How to target and provide benefits that specifically help carers
Did you know, UK employees will spend an average of 34 hours and 26 minutes at work every week? This adds up to 1,795 hours a year and 84,365 hours over a lifetime, according to analysis carried out by the Association of Accounting Technician’s in 2018.
For many their work doesn’t stop when they leave the office; they have plenty to do when they get home. This is unpaid overtime, but not for their employer. They have caring responsibilities for one or more people, usually parents or other close relatives.
Five million employees in the UK are juggling caring responsibilities and work, according to figures from Carers UK. With a working population of 32.5 million people (ONS data, January 2019) this means more than one in seven are managing the pressure that comes with both roles.
These demands can take their toll; 72% of carers have suffered ill mental health due to their caring responsibilities, and 61% have experienced issues with their physical health due to the demands of looking after someone, found Carers UK. The challenges can be so great that 600 people leave their job every week as they can’t manage the requirements of both roles.
Talent is draining away from the workplace. So what can employers do to prevent this happening?
Employee benefit choice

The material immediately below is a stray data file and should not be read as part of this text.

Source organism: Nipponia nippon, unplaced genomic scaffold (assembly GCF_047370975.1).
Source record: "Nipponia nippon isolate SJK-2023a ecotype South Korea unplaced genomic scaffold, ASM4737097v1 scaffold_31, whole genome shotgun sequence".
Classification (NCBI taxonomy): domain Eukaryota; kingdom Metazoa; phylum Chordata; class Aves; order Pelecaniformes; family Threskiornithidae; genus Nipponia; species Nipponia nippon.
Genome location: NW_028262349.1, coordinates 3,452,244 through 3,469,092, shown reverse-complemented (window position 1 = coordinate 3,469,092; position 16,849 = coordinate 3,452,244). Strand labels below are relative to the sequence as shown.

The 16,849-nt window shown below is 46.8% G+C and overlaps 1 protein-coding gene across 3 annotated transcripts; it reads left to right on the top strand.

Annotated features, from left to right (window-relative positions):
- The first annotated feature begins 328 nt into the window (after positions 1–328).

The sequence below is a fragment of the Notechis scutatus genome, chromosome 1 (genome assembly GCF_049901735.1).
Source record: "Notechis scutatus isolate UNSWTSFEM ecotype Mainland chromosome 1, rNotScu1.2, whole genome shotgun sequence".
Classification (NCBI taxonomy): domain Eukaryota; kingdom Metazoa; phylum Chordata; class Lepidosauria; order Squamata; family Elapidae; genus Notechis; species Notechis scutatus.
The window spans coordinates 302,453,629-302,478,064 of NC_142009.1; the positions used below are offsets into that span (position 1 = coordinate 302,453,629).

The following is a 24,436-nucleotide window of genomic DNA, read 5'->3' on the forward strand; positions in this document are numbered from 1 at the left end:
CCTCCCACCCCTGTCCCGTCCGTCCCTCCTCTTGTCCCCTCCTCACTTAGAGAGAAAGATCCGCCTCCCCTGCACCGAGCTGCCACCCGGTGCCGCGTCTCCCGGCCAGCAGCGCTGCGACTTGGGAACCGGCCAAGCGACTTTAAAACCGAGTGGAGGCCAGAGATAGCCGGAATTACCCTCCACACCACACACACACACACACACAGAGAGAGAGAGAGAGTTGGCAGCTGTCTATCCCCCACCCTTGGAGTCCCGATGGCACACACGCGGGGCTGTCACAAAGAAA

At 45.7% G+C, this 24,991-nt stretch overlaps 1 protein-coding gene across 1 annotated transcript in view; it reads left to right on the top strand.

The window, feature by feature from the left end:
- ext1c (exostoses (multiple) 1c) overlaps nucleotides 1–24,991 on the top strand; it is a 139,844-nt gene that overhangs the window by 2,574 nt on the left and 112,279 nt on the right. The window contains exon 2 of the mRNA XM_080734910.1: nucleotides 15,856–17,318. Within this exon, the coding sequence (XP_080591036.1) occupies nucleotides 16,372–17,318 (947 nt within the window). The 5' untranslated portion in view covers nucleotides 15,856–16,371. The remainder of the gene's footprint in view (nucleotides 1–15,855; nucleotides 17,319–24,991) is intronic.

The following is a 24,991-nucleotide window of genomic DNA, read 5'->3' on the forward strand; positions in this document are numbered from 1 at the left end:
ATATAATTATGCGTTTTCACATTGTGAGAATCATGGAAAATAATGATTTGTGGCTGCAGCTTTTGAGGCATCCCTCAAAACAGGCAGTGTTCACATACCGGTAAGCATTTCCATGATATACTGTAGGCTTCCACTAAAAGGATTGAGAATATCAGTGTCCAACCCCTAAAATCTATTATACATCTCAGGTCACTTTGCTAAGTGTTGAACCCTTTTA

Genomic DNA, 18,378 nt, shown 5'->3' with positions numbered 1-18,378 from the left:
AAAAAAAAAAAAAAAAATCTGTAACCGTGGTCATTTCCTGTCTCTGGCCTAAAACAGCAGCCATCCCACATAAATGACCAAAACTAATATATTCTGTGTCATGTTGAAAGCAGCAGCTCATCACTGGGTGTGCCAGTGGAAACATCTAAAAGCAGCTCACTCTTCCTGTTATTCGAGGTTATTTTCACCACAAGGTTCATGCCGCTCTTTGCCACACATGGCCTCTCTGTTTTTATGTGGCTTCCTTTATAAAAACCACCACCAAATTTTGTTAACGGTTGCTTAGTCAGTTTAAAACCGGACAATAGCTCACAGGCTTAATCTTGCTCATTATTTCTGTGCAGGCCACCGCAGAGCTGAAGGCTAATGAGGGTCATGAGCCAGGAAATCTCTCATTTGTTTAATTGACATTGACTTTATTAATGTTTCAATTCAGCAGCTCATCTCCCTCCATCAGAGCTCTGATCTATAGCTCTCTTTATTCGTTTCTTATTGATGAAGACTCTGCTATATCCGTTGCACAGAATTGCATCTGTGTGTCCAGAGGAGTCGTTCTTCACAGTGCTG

Employers need to think about how they can offer their employees a wide range of benefits which they can pick and choose from depending on their own personal circumstances.
We conducted research in 2019 with sandwich carers – those people who have caring responsibilities for elderly relatives and children. Around 1.25 million employees fall into this category, according to Age UK’s Breaking Point report (2019).
Carers UK research found that 47% of these carers had not told their employers about their responsibilities outside of work.
Offering a range of benefits that can be easily accessed means employers can support their whole workforce without having to know everything about them.
Support for employees’ families
In our research survey, 23% said they would appreciate access to healthcare for their families, and one in five wanted their employer to provide them with eldercare vouchers. Assistance such as practical advice, information and ongoing help for carers, can make a real difference.
A report from Tutella.co found that a lack of support from the overstretched health and social care system, meant carers were often left on their own.
Take a flexible approach
Working nine to five is fast becoming a thing of the past. According to 2018 YouGov survey, only 6% of UK employees now work these traditional hours. Flexibility is vital for those with caring responsibilities. In our survey of sandwich carers, flexible working was the most desired employee benefit.
It is not just working hours that employees want flexibility around, it was access to their benefits too. They want to be able to access support wherever and whenever they may need it. In fact 76% of UK employees would like to access health and wellbeing benefits via an app on their phone, according to the daily workers omnibus survey conducted by Maru/Usurv (2019). The importance of accessing benefits outside normal working hours is also highlighted in data from BHSF’s GP helpline. Around 23% of calls in 2018 were made in the evening or overnight on weekdays and 20% at the weekend.
By offering benefits choice, workplace support and a flexible approach, employers can prevent talent draining away from the workplace.
This article is provided by BHSF.
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